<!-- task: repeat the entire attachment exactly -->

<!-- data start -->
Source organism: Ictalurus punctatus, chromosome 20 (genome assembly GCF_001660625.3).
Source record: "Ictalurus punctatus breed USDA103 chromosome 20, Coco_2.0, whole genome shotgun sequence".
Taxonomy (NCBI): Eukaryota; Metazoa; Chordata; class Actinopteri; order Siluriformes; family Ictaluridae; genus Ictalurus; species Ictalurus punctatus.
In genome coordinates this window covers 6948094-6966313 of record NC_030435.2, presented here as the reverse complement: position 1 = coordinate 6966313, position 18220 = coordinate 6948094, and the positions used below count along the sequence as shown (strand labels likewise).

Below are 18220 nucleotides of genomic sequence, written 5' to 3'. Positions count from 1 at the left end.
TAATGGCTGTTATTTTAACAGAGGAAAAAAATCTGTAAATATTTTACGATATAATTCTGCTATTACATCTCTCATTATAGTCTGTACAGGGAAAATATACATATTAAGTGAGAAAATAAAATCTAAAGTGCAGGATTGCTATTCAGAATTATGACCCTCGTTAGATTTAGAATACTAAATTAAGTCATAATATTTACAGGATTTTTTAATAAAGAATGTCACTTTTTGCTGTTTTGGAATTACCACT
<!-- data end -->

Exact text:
Source organism: Ictalurus punctatus, chromosome 20 (genome assembly GCF_001660625.3).
Source record: "Ictalurus punctatus breed USDA103 chromosome 20, Coco_2.0, whole genome shotgun sequence".
Taxonomy (NCBI): Eukaryota; Metazoa; Chordata; class Actinopteri; order Siluriformes; family Ictaluridae; genus Ictalurus; species Ictalurus punctatus.
In genome coordinates this window covers 6948094-6966313 of record NC_030435.2, presented here as the reverse complement: position 1 = coordinate 6966313, position 18220 = coordinate 6948094, and the positions used below count along the sequence as shown (strand labels likewise).

Below are 18220 nucleotides of genomic sequence, written 5' to 3'. Positions count from 1 at the left end.
TAATGGCTGTTATTTTAACAGAGGAAAAAAATCTGTAAATATTTTACGATATAATTCTGCTATTACATCTCTCATTATAGTCTGTACAGGGAAAATATACATATTAAGTGAGAAAATAAAATCTAAAGTGCAGGATTGCTATTCAGAATTATGACCCTCGTTAGATTTAGAATACTAAATTAAGTCATAATATTTACAGGATTTTTTAATAAAGAATGTCACTTTTTGCTGTTTTGGAATTACCACT